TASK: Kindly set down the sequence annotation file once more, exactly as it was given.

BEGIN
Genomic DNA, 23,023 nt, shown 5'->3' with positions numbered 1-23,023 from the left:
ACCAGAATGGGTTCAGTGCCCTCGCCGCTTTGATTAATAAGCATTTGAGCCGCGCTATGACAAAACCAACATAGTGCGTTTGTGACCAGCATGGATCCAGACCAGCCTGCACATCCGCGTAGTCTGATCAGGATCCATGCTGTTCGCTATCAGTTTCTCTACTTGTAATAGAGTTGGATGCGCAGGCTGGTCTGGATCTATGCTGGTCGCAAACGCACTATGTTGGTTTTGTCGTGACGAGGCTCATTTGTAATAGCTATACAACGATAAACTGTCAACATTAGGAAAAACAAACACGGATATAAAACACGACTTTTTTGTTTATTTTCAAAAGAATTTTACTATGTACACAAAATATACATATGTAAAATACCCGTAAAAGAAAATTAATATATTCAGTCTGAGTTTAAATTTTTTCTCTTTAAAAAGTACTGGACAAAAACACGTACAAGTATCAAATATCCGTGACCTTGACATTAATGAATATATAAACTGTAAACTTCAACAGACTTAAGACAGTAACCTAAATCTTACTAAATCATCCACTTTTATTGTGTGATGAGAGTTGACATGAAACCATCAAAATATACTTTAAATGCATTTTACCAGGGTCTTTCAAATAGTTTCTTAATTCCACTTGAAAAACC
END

Genomic DNA, 23,023 nt, shown 5'->3' with positions numbered 1-23,023 from the left:
ACCAGAATGGGTTCAGTGCCCTCGCCGCTTTGATTAATAAGCATTTGAGCCGCGCTATGACAAAACCAACATAGTGCGTTTGTGACCAGCATGGATCCAGACCAGCCTGCACATCCGCGTAGTCTGATCAGGATCCATGCTGTTCGCTATCAGTTTCTCTACTTGTAATAGAGTTGGATGCGCAGGCTGGTCTGGATCTATGCTGGTCGCAAACGCACTATGTTGGTTTTGTCGTGACGAGGCTCATTTGTAATAGCTATACAACGATAAACTGTCAACATTAGGAAAAACAAACACGGATATAAAACACGACTTTTTTGTTTATTTTCAAAAGAATTTTACTATGTACACAAAATATACATATGTAAAATACCCGTAAAAGAAAATTAATATATTCAGTCTGAGTTTAAATTTTTTCTCTTTAAAAAGTACTGGACAAAAACACGTACAAGTATCAAATATCCGTGACCTTGACATTAATGAATATATAAACTGTAAACTTCAACAGACTTAAGACAGTAACCTAAATCTTACTAAATCATCCACTTTTATTGTGTGATGAGAGTTGACATGAAACCATCAAAATATACTTTAAATGCATTTTACCAGGGTCTTTCAAATAGTTTCTTAATTCCACTTGAAAAACC